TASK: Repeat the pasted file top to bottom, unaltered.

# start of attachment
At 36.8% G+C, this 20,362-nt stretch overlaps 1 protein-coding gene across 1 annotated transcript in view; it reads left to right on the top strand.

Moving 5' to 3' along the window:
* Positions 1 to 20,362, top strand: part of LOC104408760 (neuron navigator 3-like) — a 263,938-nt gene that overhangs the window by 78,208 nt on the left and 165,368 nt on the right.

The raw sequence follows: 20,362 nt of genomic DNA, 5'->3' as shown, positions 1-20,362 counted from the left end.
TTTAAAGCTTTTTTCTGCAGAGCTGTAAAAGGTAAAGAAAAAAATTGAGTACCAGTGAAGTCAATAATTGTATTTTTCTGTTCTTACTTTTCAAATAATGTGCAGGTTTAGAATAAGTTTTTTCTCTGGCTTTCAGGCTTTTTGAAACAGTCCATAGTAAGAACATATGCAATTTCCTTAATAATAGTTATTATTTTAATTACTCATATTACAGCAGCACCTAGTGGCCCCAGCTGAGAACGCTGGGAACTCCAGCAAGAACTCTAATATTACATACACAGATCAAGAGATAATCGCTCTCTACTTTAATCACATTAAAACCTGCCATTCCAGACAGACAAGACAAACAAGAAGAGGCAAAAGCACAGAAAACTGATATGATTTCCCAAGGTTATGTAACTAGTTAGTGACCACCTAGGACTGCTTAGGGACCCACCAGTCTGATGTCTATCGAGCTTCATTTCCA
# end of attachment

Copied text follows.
At 36.8% G+C, this 20,362-nt stretch overlaps 1 protein-coding gene across 1 annotated transcript in view; it reads left to right on the top strand.

Moving 5' to 3' along the window:
* Positions 1 to 20,362, top strand: part of LOC104408760 (neuron navigator 3-like) — a 263,938-nt gene that overhangs the window by 78,208 nt on the left and 165,368 nt on the right.

The raw sequence follows: 20,362 nt of genomic DNA, 5'->3' as shown, positions 1-20,362 counted from the left end.
TTTAAAGCTTTTTTCTGCAGAGCTGTAAAAGGTAAAGAAAAAAATTGAGTACCAGTGAAGTCAATAATTGTATTTTTCTGTTCTTACTTTTCAAATAATGTGCAGGTTTAGAATAAGTTTTTTCTCTGGCTTTCAGGCTTTTTGAAACAGTCCATAGTAAGAACATATGCAATTTCCTTAATAATAGTTATTATTTTAATTACTCATATTACAGCAGCACCTAGTGGCCCCAGCTGAGAACGCTGGGAACTCCAGCAAGAACTCTAATATTACATACACAGATCAAGAGATAATCGCTCTCTACTTTAATCACATTAAAACCTGCCATTCCAGACAGACAAGACAAACAAGAAGAGGCAAAAGCACAGAAAACTGATATGATTTCCCAAGGTTATGTAACTAGTTAGTGACCACCTAGGACTGCTTAGGGACCCACCAGTCTGATGTCTATCGAGCTTCATTTCCA